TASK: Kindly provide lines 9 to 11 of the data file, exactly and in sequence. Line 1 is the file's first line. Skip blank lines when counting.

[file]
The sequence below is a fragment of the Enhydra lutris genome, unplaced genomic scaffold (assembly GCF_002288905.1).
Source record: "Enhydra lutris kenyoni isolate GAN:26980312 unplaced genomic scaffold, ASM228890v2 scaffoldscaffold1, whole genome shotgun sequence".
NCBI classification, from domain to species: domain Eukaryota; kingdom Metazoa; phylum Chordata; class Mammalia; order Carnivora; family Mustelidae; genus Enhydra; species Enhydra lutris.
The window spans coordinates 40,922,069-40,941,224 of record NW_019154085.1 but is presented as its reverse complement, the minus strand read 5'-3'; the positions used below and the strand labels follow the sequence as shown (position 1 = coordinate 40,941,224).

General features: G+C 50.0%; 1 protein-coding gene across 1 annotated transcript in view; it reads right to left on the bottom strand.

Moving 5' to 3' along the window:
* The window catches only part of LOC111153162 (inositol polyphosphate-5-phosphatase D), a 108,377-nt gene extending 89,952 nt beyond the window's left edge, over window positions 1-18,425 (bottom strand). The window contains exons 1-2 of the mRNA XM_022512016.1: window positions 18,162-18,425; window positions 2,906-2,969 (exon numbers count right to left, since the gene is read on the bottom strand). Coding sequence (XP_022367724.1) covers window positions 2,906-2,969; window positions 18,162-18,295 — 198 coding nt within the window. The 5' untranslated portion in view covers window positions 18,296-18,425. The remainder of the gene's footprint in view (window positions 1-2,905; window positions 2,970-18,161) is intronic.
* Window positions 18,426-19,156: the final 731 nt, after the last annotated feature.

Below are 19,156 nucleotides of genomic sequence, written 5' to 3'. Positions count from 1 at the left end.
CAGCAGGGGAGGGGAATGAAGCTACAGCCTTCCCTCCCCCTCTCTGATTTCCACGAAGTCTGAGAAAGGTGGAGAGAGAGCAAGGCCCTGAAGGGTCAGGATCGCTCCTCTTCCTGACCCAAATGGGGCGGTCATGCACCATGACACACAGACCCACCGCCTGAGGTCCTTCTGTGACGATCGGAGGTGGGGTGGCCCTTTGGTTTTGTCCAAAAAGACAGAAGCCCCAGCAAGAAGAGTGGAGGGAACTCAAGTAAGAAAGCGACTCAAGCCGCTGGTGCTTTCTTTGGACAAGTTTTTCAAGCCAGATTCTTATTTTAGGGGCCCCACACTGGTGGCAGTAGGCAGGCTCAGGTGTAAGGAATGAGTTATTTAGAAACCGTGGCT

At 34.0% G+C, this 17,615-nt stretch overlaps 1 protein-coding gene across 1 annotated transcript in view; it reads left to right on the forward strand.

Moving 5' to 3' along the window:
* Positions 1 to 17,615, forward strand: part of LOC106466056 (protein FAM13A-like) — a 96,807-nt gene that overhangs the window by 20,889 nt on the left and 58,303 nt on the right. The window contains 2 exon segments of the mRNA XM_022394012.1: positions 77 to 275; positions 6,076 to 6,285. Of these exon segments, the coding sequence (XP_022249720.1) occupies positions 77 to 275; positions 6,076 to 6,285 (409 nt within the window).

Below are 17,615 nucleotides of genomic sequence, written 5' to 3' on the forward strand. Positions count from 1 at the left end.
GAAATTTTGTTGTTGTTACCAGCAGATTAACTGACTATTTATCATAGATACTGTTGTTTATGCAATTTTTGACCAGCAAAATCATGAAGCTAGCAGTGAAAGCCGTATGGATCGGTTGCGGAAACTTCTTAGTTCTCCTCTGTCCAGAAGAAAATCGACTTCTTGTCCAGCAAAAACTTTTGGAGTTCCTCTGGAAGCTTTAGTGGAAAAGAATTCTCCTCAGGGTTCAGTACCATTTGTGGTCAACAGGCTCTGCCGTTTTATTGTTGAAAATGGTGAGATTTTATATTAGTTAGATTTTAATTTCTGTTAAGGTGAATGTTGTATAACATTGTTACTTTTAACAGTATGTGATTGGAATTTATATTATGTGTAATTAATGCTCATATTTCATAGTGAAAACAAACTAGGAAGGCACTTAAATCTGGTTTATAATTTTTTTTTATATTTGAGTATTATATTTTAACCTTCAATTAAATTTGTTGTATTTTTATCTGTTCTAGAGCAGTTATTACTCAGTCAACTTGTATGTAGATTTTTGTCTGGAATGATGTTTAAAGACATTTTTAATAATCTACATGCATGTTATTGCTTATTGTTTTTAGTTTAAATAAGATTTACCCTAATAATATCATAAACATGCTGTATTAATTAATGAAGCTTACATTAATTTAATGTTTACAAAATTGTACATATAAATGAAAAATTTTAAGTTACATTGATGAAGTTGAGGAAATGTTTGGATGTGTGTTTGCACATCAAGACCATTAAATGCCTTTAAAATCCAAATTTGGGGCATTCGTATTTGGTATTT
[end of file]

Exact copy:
Below are 19,156 nucleotides of genomic sequence, written 5' to 3'. Positions count from 1 at the left end.
CAGCAGGGGAGGGGAATGAAGCTACAGCCTTCCCTCCCCCTCTCTGATTTCCACGAAGTCTGAGAAAGGTGGAGAGAGAGCAAGGCCCTGAAGGGTCAGGATCGCTCCTCTTCCTGACCCAAATGGGGCGGTCATGCACCATGACACACAGACCCACCGCCTGAGGTCCTTCTGTGACGATCGGAGGTGGGGTGGCCCTTTGGTTTTGTCCAAAAAGACAGAAGCCCCAGCAAGAAGAGTGGAGGGAACTCAAGTAAGAAAGCGACTCAAGCCGCTGGTGCTTTCTTTGGACAAGTTTTTCAAGCCAGATTCTTATTTTAGGGGCCCCACACTGGTGGCAGTAGGCAGGCTCAGGTGTAAGGAATGAGTTATTTAGAAACCGTGGCT

At 34.0% G+C, this 17,615-nt stretch overlaps 1 protein-coding gene across 1 annotated transcript in view; it reads left to right on the forward strand.